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Understand the Bully to End Bullying

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During the first two months of school, I spend time teaching lessons on respect, kindness, caring and teamwork. While there are also endless academic objectives to also teach, a classroom can’t function without children of character. That is why I am always saddened when an episode of bullying rears its ugly head in my classroom.

I am sad because one child has experienced ridicule and ugliness from peers. But I am also filled with curiosity. What would make the bully, bully?

Thankfully, the parents of my past bully students have always been willing to help me change the child’s behavior. They all seemed to understand that bullying is simply a bad behavior that won’t help later in life when looking for a job, developing relationships, or finding happiness as an adult.

The young bullies I have known all matured into caring students because their parents were willing to investigate what was influencing the child’s undesirable behavior.

According to the Education World website, there are four key reasons why a child would be angry enough inside to act as a bully. A child who witnesses or experiences teasing, yelling, name-calling, or physical mistreatment at home from a sibling or parent may begin to act that out in school.

In other cases, the bully may be experiencing severe stress or trauma at home like a death in the family or divorce. Sometimes, the bully is insecure and picking on a kid who appears weaker allows the bully to feel important or popular. Others decide to bully because they are not aware that it is wrong to tease others that look different due to race or ethnicity.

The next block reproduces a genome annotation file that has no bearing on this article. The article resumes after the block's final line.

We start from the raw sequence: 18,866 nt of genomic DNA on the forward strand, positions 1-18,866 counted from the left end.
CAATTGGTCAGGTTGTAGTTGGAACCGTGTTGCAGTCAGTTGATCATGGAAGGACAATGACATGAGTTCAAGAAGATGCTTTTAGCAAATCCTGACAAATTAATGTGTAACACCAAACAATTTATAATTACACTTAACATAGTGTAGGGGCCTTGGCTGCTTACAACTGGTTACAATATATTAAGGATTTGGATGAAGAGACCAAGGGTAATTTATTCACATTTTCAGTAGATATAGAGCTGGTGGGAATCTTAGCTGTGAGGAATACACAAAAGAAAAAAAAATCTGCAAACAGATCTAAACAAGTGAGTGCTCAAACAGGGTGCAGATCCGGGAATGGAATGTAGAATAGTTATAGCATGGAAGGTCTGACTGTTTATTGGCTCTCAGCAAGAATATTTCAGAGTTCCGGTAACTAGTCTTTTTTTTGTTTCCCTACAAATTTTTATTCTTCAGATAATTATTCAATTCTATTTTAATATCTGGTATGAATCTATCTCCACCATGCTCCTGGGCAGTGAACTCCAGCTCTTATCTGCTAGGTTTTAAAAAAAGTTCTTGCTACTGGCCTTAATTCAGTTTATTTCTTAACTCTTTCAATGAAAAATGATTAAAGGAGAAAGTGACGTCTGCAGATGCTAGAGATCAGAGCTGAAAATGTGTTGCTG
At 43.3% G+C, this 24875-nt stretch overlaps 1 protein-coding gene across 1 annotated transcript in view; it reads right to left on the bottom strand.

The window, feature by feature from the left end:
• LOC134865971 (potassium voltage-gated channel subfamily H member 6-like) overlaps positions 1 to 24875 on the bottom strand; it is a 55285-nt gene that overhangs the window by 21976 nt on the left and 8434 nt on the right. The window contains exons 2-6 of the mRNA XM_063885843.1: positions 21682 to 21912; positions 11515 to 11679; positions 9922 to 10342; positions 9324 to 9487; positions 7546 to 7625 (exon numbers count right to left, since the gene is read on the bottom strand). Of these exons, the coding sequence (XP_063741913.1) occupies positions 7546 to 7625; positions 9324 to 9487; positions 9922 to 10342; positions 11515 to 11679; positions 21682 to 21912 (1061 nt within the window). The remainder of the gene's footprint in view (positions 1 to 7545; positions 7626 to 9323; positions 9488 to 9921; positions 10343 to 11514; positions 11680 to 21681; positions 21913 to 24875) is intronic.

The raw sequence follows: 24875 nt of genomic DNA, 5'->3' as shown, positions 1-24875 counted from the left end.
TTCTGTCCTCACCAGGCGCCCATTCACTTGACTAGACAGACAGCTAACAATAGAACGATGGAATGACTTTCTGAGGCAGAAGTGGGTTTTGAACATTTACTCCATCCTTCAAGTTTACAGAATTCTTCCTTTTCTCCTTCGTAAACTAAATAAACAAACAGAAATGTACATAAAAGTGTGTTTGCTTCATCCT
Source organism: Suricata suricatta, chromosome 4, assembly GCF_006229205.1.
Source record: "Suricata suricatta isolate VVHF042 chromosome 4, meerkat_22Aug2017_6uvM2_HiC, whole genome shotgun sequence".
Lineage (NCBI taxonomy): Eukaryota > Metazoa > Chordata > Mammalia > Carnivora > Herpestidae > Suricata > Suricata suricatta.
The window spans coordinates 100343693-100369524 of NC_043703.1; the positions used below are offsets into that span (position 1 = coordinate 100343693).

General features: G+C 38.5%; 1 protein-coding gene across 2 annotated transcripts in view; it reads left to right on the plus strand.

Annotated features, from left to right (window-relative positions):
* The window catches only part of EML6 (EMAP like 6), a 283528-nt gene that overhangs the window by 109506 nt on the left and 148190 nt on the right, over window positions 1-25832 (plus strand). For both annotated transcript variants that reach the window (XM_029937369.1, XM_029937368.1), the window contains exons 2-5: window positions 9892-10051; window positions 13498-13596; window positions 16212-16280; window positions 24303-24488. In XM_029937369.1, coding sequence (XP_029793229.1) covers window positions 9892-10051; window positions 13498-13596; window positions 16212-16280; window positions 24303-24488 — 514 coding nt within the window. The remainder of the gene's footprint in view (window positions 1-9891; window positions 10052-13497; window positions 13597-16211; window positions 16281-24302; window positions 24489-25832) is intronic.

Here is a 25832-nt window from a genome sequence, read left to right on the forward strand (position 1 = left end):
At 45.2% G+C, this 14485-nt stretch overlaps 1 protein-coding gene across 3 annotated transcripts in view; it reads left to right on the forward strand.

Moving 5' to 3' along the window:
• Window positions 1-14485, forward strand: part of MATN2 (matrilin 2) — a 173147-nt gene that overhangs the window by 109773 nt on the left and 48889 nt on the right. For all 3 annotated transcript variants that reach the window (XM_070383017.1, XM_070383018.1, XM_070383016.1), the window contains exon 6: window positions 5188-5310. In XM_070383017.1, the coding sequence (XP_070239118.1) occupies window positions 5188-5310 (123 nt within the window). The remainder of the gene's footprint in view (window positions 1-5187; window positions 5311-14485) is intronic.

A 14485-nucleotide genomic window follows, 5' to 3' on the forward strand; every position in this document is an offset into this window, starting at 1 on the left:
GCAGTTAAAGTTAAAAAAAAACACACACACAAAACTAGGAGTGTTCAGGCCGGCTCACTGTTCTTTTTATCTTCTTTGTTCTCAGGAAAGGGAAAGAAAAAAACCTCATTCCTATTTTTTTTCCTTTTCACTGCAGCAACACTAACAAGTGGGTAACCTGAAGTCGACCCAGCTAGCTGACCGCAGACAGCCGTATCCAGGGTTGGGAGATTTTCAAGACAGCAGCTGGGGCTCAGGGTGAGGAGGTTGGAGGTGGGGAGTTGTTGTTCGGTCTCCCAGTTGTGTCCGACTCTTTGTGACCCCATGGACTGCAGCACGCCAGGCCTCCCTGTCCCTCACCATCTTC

The Kids Health Website suggests that a parent can help a child stop bullying through compassionate and consistent parenting. Let your child know bully behavior is unacceptable and there will be consequences at school and home.

Be curious about what is causing such behavior and guide your child to appropriately handle feelings of anger, insecurity and frustration. If your child has a history of arguing, anger management difficulties, or defiance a behavioral health professional can also provide assistance.


Education World.

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We value and respect our HERWriters' experiences, but everyone is different. Many of our writers are speaking from personal experience, and what's worked for them may not work for you. Their articles are not a substitute for medical advice, although we hope you can gain knowledge from their insight.



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